Treatment of Carrots Allergies in Dogs
Elimination diets usually take several weeks to confirm an allergy exists, and longer to reveal that the allergy is to carrots or in the carrot family. During this time your pet may continue to experience symptoms until the problematic food antigens have been expelled from their system. Many veterinarians will choose to complete the diagnosis through the elimination diet before applying any medications such as corticosteroids or antihistamines to relieve itching and swelling. Although these preparations can be highly efficient at easing dermal symptoms they are also capable of obscuring the origin of the allergic reaction by masking the signs and symptoms of the allergy. Secondary skin infections are common due to the damage to the epidermis and antibiotics may be prescribed to eradicate these conditions. Once the source of the allergy has been identified as carrot, you will need to avoid feeding that ingredient to your dog in the future.
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Causes of Carrots Allergies in Dogs
Allergies to carrots are due to an unwarranted defensive response to a protein in the carrot that your dog’s immune system views as an invader. Around 60-70% of the immune system cells of the mammalian body are estimated to reside within the digestive system mostly in the form of white blood cells known as enterocytes. The purpose of the digestive system is to break down the food we eat into their smallest parts, called amino acids, which are then absorbed by the enterocytes. When the proteins from the carrot are not thoroughly broken down during the digestive process, the enterocytes view them as intruders instead of than nutrients and attack them. The response of the white blood cells to the proteins in the carrot will, over time, become more aggressive causing the symptoms to become more intense.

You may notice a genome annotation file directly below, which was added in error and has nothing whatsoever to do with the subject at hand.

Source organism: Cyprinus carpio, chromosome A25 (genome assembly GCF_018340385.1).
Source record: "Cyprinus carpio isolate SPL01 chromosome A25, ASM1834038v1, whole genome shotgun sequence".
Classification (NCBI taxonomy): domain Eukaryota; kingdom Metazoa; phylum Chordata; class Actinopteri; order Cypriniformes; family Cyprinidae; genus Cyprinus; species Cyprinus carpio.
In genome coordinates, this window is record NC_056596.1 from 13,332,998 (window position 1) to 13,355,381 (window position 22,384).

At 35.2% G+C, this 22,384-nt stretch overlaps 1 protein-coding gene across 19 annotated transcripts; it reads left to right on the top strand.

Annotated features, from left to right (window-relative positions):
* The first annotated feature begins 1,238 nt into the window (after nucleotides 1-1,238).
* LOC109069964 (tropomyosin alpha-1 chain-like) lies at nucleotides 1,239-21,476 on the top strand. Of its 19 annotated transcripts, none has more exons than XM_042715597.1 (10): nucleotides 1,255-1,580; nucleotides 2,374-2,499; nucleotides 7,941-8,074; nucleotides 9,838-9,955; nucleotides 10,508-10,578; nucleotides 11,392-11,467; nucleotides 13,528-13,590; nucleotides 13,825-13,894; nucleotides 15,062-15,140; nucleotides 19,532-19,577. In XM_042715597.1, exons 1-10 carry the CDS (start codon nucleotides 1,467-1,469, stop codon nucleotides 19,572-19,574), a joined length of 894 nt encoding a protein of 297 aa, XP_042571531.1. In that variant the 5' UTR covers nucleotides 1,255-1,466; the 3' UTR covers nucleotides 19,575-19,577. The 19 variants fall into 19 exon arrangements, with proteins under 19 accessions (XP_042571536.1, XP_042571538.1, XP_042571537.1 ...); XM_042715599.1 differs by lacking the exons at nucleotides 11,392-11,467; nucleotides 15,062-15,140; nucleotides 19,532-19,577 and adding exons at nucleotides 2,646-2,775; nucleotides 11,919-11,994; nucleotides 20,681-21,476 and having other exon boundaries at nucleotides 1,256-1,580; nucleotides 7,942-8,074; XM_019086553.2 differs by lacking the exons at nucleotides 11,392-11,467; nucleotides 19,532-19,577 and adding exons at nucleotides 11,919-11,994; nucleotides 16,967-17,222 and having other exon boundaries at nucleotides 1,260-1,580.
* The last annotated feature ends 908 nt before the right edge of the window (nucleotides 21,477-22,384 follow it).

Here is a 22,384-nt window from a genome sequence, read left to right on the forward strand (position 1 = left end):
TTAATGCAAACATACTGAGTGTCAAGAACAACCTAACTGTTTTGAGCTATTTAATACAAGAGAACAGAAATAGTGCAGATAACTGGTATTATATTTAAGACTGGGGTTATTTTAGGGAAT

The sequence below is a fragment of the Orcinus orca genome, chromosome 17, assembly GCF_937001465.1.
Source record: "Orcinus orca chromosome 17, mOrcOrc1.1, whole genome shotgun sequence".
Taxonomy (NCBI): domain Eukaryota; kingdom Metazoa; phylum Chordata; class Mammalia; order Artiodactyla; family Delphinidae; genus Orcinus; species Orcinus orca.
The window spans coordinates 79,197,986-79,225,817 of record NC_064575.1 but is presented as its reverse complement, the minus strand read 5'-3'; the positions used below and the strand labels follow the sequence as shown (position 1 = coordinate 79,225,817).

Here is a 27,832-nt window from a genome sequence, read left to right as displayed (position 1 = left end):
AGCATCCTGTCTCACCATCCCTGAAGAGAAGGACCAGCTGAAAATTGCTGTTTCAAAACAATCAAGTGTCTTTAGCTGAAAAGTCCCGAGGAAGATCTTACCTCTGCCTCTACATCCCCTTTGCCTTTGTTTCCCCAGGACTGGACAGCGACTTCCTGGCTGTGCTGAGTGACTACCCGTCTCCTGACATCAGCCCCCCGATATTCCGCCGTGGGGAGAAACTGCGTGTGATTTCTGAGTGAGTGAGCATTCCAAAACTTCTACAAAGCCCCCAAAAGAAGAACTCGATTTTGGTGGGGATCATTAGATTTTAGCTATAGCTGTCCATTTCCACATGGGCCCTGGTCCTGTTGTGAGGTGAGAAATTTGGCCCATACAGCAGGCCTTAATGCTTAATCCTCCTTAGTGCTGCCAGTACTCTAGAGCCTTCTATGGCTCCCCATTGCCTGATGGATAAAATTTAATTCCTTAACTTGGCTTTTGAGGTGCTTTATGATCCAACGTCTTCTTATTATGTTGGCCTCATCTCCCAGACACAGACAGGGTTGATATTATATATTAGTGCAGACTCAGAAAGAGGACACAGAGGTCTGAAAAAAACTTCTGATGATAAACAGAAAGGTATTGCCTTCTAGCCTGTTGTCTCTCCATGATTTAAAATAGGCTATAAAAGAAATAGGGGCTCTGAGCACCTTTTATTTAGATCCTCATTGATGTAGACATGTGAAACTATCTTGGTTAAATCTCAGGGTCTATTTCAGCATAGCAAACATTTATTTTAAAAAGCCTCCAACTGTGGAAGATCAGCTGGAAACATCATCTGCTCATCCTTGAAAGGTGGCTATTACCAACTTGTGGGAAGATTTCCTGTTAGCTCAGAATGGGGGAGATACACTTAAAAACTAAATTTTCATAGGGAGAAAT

When Are Carrots Bad for Dogs?
When fed in moderation, carrots are a healthy, low-fat, and low-calorie treat. However, like other veggies and fruits, they are high in natural sugar. Too much sugar can cause obesity and dental decay.
Carrots also contain high levels of fiber. Adding large amounts of fiber to your dog’s diet too quickly can result in gas and stomach upset. So, be sure to introduce them slowly and provide lots of drinking water to prevent blockages. If you suspect your furry companion has had too many carrots and you notice signs of digestive upset, such as vomiting or diarrhea, contact your vet right away.
Pro Tip: While the cost to treat an upset stomach likely wont break the bank, more serious health issues can cost several thousand dollars. You might be faced with a difficult decision if you dont have dog insurance and cant afford emergency vet costs.
In general, when it comes to serving carrots, the same rules apply as with other treats: they should make up less than 10% of your pup’s daily calorie intake.
An average-sized pup can safely eat 2-3 baby carrots per day but make sure they’re chopped up into smaller pieces to avoid choking hazards.
Before giving your furry pal a new food, consult with your vet to get advice about the ideal serving size.